Flying lute? Check. Ghostly disembodied hand? Check. Okay, ladies and gentlemen, let’s call this meeting to order…
Following a recent post on John Dickson Carr’s The Lost Gallows over at The Green Capsule, I was reminded of just how much I love a séance in fiction. Now, to be clear, I’m with Charlie Brooker on psychics and other such manipulative awfulness, but have a real love of sleight of hand and up-close magic (as perhaps evinced in my enthusiasm for fair play detective fiction and impossible crimes therein) and a debunked séance is often a great way to explore the little ways a set of circumstances can be misrepresented, and often some fascinating insights come out of it.
So, here are five great séances from detective fiction, alpabetically by author.
Peril at End House (1932) by Agatha Christie I know, right? You’re thinking Well, I would have gone for The Sittaford Mystery, and you’re welcome to do so in your own list. This is only a brief scene towards the end, but I love the way Poirot just casually mentions Hastings’ (fictional) mediumistic abilities without first telling Hastings he’ll be doing so. We don’t learn much about the tricks, but I think this was the first séance I encountered in fiction, and the way Hastings has to ham it up without having any idea what’s coming really stuck with me. [Available from Harper Collins in print and ebook]
The Plague Court Murders (1934) by Carter Dickson Carr didn’t write much by way of séances, at least not as far as I’ve encountered, which given his love of the supernatural seems odd. And technically the expected setup — of people sitting around holding hands while a spirit raps and giggles — is really just the backdrop to the ‘real’ séance which sees a man stabbed in the back in a hut locked inside and out and surrounded by mud that snows not one single footprint. But there’s a great line on Who Was Where When at the point of detection, which exploits the factitious aspect of these undertakings beautifully. [Currently OOP — I know, I know, don’t get me started…]
The Hand of Mary Constable (1964) by Paul Gallico I’m not a fan of Gallico’s writing, nor of his hero Alexander Hero who seems to encounter all women first and foremost in terms of their attractiveness (even a twelve-year-old girl will, we’re told, grown up to be a real beauty…thanks, Paul). But this and its prequel Too Many Ghosts have some great ghostly manifestations, this getting the edge for the ‘unfakeable’ impression of a hand left in wax during a séance and the fact that there’s a combined set of explanations for virtually every ghostly manifestation going in these two books alone. Gallico also wrote The Poseidon Adventure, if you’re curious, and has one of the oddest bibliographies going for the sheer number of genres he hopped around in. [Currently OOP]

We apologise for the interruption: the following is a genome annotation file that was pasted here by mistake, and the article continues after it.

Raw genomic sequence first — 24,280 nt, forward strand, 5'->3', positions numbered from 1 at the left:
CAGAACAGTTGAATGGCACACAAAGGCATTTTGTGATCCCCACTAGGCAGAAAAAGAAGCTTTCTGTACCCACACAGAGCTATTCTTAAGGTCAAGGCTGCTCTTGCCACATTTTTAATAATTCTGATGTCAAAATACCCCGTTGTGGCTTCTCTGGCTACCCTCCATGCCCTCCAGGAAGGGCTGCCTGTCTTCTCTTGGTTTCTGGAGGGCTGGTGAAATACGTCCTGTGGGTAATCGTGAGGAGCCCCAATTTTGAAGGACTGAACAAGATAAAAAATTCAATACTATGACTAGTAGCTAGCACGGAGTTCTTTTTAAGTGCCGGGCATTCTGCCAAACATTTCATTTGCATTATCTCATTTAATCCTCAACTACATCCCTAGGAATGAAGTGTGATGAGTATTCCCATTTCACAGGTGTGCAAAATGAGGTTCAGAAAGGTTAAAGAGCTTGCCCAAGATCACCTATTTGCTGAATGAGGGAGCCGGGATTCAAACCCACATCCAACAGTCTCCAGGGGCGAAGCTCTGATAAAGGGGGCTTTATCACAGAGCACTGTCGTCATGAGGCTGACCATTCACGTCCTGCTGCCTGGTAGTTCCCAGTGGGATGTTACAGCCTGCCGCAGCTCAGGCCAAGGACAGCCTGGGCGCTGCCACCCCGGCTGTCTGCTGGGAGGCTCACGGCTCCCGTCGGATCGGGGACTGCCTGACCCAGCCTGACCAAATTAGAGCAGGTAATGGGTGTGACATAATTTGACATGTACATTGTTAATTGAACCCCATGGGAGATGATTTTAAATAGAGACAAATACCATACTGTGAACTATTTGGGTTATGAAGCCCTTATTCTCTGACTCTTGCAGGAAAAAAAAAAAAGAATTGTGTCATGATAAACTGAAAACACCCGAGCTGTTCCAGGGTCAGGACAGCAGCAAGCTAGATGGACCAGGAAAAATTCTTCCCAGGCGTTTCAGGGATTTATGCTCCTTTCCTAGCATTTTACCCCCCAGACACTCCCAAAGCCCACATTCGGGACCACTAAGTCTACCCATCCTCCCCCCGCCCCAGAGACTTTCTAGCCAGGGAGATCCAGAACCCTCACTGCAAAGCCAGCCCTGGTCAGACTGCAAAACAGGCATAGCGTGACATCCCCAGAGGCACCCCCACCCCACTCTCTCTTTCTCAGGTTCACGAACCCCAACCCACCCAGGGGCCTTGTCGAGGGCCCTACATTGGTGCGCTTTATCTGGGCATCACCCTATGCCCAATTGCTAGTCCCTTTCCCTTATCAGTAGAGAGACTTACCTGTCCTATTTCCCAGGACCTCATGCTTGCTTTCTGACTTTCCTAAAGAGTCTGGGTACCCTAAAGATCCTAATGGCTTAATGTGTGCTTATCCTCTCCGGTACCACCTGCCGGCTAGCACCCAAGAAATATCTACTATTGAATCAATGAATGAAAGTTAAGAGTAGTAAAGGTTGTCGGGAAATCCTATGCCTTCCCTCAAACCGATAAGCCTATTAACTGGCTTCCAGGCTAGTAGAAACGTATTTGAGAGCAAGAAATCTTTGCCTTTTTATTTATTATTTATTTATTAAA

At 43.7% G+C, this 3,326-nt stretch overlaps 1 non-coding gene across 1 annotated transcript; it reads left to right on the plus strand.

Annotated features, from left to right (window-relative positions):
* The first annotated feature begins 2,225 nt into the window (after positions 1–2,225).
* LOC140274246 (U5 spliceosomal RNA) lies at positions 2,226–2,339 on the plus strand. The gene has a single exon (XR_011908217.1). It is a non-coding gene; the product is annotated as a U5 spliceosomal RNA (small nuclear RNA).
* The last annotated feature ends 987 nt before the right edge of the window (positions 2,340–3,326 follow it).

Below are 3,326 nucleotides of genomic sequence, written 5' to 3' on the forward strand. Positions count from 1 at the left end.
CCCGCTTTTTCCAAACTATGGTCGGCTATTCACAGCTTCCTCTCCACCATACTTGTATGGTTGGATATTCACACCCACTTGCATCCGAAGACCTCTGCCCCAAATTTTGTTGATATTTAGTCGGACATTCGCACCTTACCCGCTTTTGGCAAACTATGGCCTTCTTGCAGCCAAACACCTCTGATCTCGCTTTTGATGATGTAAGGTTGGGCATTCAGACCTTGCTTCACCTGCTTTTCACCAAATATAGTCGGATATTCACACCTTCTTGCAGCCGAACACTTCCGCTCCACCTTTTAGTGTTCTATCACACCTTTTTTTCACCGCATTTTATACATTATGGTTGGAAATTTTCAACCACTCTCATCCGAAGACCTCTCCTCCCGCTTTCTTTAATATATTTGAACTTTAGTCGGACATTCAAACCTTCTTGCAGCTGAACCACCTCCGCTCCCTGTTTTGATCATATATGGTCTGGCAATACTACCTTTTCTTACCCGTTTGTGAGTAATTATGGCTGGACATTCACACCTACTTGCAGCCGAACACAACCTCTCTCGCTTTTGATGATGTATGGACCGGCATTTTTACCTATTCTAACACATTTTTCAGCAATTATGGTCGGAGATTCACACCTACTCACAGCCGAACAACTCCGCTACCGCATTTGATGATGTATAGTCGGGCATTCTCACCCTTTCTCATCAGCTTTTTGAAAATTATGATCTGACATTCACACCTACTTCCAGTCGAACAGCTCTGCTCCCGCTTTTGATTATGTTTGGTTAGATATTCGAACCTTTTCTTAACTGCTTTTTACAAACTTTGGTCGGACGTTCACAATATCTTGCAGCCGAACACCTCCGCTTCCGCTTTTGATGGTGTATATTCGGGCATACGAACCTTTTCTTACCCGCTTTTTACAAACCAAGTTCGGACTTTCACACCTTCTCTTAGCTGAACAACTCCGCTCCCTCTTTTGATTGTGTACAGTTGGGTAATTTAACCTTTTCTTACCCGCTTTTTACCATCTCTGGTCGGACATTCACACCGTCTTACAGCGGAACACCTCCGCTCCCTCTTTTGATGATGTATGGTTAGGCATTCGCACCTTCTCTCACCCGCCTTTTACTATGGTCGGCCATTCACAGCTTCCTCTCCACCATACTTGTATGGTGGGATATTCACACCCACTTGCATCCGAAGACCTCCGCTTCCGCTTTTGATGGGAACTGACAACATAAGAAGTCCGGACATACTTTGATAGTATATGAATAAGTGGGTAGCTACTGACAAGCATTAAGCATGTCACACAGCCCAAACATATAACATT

Rim of the Pit (1944) by Hake Talbot This is the positive ne plus ultra of fictional séances, with manifestations, a glowing disembodied face that floats away from our party and — when disbelieved and pursued through the house — disappears in front of several witnesses. But the part that really abides in my mind is the way Rogan Kincaid’s message to his grandmother is read despite being sealed in an envelope that remains unopened by the psychic leading the show. It’s just a nifty little trick, handily exposed as one by Kincaid’s own particular twist on the occasion… [Available from Ramble House in print and, possibly, ebook]
To Say Nothing of the Dog (1997) by Connie Willis I’m out of era here, and it’s not even an impossible crime, but Willis’ time-travelling detective mystery is one of the most gloriously brilliant books I’ve read in the last ten years. With the fraud medium (yes, that’s a tautology) having her séance hijacked for reasons too complex to go into here, this becomes increasingly hilarious as we’re treated to her panic at having apparently actually contacted a spirit while the workings and counter-workings of the séance and the sabotage are gleefully detailed and spiral into ever-more ridiculous heights. [Available from Gollancz in print and ebook]
I didn’t realise how difficult it would be to stop at five — there’s still The Sittaford Mystery (1931) for an explanation of ‘forcing’ a séance, and a second method for reading a message in an evelope in Paul Halter’s The Fourth Door (1987), and in fact the jumping-table-when-everyone-has-their-hands-flat-on-the-surface along with the forcing of a message again in Halter’s The Lord of Misrule (1994) (are you proud of me? Two chances to mention Halter and I didn’t…), that Joseph Commings story, the Jaccques Futrelle one, plus this same idea explored in TV and radio…well, suffice to say this might be something I return to at some point.
I submit the cover of Peril at End House as part of the Vintage Cover Scavenger Hunt 2017 at My Reader’s Block under the category Spooky House/Mansion, and the cover of The Plague Court Murders as part of the same under the category Cat. Can I do that, two categories in one post? Bev…third umpire needed!